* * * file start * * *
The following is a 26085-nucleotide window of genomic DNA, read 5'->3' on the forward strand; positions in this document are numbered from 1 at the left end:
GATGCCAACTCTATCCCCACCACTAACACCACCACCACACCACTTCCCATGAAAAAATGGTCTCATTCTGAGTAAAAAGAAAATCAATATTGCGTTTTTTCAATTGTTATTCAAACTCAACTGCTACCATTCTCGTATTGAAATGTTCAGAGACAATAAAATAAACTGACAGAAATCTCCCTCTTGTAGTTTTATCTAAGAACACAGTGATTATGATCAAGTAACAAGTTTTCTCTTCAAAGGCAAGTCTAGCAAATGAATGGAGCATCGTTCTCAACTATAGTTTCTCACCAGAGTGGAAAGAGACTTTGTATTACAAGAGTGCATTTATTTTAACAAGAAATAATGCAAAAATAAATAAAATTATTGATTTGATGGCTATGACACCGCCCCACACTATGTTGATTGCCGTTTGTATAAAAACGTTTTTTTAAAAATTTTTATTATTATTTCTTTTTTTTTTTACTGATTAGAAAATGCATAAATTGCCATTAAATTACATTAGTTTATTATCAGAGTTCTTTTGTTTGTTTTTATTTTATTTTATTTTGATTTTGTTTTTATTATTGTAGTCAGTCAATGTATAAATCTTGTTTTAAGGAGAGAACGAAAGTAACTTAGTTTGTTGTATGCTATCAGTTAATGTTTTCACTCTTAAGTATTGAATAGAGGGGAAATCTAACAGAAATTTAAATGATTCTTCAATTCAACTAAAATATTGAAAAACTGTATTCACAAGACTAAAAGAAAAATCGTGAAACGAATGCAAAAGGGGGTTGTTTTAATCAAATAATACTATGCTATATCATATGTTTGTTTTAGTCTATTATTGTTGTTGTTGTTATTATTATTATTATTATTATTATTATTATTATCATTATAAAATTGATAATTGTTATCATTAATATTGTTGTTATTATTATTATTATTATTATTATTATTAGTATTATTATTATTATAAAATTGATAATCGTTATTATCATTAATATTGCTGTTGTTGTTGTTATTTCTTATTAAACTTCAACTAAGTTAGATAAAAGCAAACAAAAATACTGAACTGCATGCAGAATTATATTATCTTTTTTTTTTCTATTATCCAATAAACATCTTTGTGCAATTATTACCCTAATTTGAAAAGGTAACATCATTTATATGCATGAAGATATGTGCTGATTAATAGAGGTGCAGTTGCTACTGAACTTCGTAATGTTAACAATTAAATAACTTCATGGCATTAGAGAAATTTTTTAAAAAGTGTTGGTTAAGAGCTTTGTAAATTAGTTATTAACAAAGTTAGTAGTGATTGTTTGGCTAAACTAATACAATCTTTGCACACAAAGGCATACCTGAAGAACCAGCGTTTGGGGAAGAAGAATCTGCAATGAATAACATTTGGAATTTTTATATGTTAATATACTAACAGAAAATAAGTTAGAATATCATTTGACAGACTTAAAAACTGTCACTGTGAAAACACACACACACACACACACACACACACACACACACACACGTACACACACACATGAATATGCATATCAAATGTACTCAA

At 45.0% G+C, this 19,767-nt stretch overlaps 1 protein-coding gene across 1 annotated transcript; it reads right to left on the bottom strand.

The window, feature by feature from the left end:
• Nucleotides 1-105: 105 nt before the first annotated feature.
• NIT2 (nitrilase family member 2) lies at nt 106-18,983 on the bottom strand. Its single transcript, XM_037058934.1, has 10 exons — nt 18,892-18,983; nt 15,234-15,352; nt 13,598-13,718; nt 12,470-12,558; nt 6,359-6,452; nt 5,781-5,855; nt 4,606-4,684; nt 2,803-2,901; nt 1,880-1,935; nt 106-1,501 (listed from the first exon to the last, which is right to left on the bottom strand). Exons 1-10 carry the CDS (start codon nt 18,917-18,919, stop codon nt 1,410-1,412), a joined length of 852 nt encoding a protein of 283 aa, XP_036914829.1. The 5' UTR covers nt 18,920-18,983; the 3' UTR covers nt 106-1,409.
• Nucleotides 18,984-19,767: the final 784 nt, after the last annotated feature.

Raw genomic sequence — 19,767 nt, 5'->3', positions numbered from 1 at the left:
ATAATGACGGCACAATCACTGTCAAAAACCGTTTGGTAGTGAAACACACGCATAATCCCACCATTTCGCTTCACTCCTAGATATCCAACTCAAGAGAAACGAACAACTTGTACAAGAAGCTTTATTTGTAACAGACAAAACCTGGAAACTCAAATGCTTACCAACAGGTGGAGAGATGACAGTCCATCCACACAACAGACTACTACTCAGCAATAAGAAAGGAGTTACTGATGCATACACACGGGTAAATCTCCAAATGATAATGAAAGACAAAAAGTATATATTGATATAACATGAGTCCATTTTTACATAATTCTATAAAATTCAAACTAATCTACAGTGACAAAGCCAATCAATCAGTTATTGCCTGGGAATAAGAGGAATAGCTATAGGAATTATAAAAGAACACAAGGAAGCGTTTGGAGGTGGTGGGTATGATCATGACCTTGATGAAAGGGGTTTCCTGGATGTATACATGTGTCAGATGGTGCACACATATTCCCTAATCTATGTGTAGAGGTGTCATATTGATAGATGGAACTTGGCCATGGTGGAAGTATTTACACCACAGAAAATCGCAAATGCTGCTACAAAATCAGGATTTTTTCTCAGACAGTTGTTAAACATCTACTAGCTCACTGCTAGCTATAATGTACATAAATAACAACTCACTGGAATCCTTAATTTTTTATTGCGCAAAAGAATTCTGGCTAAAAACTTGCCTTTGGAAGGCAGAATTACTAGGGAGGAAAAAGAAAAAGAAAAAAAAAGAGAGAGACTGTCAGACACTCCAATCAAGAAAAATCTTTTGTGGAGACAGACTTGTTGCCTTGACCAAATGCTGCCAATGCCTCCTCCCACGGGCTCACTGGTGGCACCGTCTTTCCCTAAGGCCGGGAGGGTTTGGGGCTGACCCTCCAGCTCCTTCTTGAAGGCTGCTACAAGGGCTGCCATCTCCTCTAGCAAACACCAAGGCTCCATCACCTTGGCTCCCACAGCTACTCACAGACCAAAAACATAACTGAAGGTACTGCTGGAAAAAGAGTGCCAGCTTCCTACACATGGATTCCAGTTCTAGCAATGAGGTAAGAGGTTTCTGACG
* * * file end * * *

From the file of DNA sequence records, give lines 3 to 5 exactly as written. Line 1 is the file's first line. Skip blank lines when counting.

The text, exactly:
At 45.0% G+C, this 19,767-nt stretch overlaps 1 protein-coding gene across 1 annotated transcript; it reads right to left on the bottom strand.

The window, feature by feature from the left end:
• Nucleotides 1-105: 105 nt before the first annotated feature.